Despite the often grim subject matter (children in peril, rape, collapsing society) and the often intense violence (immolations, dismemberments, semi driving over people), there’s a sense of buoyancy and energy to Mad Max that makes the whole thing a lot closer to a comic-book movie like RoboCop (1987) than to something more serious like, say, The Road (2009) or The Rover (2014). In addition, Miller uses several techniques, such as the wipe transitions between scenes and the jaunty score (courtesy of Australian composer Brian May) that help to elevate this sense of action-adventureism. To be honest, Mad Max often feels like a synthesis of Lethal Weapon (1987) (not specifically because of Gibson’s involvement but more for the depictions of Max’s home-life and the way in which the film’s action constantly toes the “silly/awesome” dividing line) and A Clockwork Orange (the gang’s affectations, slang and Toecutter’s casual brutality all reminded me explicitly of Kubrick’s adaptation), as odd as that may sound.

While never completely serious, aside from the film’s handful of heartstring-pullers, Mad Max never tips all the way over into campy or silly. This isn’t quite the novelty of The Warriors: Toecutter’s gang has an actual air of menace to them, an air that’s not helped by their propensity for rape and assault on innocent civilians. Keays-Byrne is marvelous as the insane gang leader, easily going down as one of the most memorable villains in these type of films: his polite, slightly foppish mannerisms are completely off-set by his hair-trigger barbarity, making for a bracing combination. Nearly as memorable is Geoff Parry’s turn as Bubba Zanetti: his laconic delivery perfectly contrasts with his hot-headed personality making for a character who would’ve been perfect going up against Clint Eastwood in a spaghetti Western.

In fact, more than anything, Mad Max is like a spaghetti Western, albeit one filtered through all of the influences listed above. The interplay between the gang members, between Max and his superiors, between the law and the lawless…the setpieces that could have easily been chases on horseback or wagon…the lonesome, wide-open devastation of the Australian landscape…Sergio Leone might have been proud to call any of them his own.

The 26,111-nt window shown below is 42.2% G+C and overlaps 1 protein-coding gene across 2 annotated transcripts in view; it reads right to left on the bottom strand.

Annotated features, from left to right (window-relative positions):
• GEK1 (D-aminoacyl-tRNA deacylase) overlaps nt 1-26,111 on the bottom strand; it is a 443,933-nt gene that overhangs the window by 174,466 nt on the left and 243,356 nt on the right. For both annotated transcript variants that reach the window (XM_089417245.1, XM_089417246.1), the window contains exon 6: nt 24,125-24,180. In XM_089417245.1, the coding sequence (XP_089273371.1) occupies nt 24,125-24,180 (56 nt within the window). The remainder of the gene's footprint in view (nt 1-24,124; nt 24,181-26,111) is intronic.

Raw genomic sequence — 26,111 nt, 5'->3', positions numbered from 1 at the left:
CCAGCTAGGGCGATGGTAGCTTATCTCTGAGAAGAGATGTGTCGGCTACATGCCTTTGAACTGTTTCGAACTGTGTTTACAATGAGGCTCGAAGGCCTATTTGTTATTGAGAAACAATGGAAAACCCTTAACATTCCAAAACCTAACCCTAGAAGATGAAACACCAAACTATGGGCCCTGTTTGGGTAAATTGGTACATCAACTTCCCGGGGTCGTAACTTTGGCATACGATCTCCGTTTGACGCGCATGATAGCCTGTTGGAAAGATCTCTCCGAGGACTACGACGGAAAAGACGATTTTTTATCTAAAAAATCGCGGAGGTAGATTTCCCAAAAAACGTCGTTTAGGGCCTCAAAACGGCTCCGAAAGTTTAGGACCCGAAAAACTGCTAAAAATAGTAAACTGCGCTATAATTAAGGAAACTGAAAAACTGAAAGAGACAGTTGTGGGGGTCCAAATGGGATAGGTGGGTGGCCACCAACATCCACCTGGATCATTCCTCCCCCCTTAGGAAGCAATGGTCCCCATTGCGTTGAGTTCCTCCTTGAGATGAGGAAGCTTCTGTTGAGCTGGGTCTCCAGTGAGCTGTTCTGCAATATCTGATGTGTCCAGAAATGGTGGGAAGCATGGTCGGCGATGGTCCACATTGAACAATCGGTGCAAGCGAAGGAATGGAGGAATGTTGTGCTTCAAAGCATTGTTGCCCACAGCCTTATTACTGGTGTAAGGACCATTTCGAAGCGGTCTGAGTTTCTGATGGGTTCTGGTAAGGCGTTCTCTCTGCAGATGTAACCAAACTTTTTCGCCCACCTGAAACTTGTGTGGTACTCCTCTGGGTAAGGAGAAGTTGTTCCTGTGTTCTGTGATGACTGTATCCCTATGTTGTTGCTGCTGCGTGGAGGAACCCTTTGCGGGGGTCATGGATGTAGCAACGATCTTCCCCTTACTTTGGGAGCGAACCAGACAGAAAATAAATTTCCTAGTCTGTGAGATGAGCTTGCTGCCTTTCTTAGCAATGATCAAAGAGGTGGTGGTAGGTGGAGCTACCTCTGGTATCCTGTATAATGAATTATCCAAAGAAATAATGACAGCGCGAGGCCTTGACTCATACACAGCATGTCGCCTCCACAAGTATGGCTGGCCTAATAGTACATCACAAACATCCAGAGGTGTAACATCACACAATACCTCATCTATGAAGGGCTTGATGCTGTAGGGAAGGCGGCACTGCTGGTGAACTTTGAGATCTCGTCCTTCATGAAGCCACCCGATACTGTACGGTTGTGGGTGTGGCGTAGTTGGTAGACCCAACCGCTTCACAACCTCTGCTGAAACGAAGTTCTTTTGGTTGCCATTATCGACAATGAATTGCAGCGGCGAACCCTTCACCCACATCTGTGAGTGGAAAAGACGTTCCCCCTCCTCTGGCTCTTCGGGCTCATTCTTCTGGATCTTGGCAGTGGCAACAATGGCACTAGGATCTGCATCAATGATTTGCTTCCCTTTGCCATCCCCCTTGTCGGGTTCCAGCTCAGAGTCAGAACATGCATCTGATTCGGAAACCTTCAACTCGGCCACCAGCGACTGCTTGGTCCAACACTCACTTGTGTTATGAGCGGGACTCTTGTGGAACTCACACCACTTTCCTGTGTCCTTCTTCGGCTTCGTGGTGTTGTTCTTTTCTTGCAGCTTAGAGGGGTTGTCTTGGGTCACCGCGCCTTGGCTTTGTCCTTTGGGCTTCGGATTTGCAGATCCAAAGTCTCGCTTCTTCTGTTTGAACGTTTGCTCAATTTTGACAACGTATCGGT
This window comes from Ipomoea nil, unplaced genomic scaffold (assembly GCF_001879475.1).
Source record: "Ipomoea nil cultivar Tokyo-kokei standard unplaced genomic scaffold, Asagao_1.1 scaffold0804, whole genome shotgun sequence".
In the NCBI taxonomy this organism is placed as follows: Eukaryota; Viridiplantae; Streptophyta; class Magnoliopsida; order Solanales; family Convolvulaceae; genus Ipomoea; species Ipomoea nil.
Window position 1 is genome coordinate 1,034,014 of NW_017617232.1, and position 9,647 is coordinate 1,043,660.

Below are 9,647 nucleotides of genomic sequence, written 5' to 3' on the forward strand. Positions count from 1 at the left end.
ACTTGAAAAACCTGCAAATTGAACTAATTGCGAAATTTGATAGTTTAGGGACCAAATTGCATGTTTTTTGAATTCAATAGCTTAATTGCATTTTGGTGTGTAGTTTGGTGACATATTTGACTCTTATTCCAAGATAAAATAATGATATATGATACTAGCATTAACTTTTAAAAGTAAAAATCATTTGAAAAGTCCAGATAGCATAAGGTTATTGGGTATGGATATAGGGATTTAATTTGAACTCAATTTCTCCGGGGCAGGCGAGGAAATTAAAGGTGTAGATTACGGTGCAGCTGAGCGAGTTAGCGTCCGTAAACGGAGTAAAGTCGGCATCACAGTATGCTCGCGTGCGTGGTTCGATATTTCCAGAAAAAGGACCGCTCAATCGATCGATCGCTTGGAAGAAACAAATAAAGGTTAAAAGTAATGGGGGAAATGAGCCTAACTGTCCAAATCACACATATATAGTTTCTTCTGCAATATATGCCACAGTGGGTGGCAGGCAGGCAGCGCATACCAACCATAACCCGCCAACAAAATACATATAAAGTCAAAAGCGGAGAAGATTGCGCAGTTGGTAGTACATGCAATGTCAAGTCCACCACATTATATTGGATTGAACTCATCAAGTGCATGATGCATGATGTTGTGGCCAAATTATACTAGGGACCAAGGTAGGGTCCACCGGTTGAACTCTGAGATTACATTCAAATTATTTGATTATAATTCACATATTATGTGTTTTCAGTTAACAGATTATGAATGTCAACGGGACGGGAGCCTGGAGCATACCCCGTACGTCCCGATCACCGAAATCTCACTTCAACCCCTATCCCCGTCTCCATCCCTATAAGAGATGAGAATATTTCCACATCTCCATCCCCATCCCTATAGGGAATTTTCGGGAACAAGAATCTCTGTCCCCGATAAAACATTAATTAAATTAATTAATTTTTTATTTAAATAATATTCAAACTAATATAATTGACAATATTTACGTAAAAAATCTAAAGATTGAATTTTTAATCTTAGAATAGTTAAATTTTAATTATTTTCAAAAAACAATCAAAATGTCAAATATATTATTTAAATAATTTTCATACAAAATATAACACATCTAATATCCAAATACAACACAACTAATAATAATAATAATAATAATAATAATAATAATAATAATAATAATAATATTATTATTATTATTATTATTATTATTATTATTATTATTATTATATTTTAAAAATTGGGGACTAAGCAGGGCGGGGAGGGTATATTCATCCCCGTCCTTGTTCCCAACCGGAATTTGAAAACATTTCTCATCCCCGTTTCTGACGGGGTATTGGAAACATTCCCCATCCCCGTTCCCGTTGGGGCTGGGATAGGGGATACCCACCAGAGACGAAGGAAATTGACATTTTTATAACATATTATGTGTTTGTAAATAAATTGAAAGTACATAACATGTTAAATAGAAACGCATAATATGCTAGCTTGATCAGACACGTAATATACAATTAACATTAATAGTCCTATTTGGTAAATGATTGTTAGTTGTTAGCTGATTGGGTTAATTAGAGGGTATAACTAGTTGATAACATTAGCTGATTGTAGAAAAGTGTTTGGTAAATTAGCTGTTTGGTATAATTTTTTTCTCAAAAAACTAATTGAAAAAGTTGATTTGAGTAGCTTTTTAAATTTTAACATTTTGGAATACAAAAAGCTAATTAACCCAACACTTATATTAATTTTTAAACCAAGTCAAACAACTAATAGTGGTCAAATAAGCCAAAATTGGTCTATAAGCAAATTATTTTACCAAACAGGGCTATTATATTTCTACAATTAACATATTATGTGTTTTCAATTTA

As one of his first roles, Mad Max set a course for Mel Gibson’s career that would serve him quite well, right up to the point in time where he self-detonated it. Here, however, we get Mel before the headlines, stupidity and career suicide: he’s rock-solid as Rockatansky, bringing just enough vulnerability and indecision to the role to prevent him from ever seeming as completely callous as someone like Eastwood’s Harry Callahan. He also brings a physicality to the role that helps make the whole enterprise seem that much more authentic: Gibson’s performance is so “all-in” that the scene where he limps and drags himself down the pavement genuinely looks like it hurts like hell. It would be the easiest thing in the world to play Max like a video game character but it’s to Gibson’s immense credit that he makes him both so human and so completely badass: it’s easy to see why this became a franchise so quickly, as the magnetism is undeniable.

In some ways, the differences between Mad Max and its predecessors is the same as the difference between the first two Alien or Terminator films: Mad Max is more of a small-scale revenge drama (very similar to Death Wish, particularly in the final reel) whereas the films that followed it are more wide-screen, adventure epics. Despite this, however, I was genuinely surprised to note how honestly cartoonish the film is. Perhaps I picked up on this when I watched the film in the past but it was more apparent now than ever before that the first film fits in perfectly well with the more OTT vibe of the other films. While it may be smaller scale, it’s definitely of a piece with The Road Warrior and Beyond Thunderdome: Toecutter would have fit in nicely in either of those.

With Fury Road on the horizon, I thought it might be useful to go back and revisit the film that started it all. As always, Mad Max doesn’t disappoint: from the rousing action setpieces, astounding car chases, cool-as-a-cucumber lead character, colorful villains and genuine sense of danger and tension, Mad Max is an absolute blast from start to finish. Here’s to hoping that Miller manages to maintain this classic feel with his newest: the world has been without a Rockatansky for way too long now…we need our Mad Max now more than ever.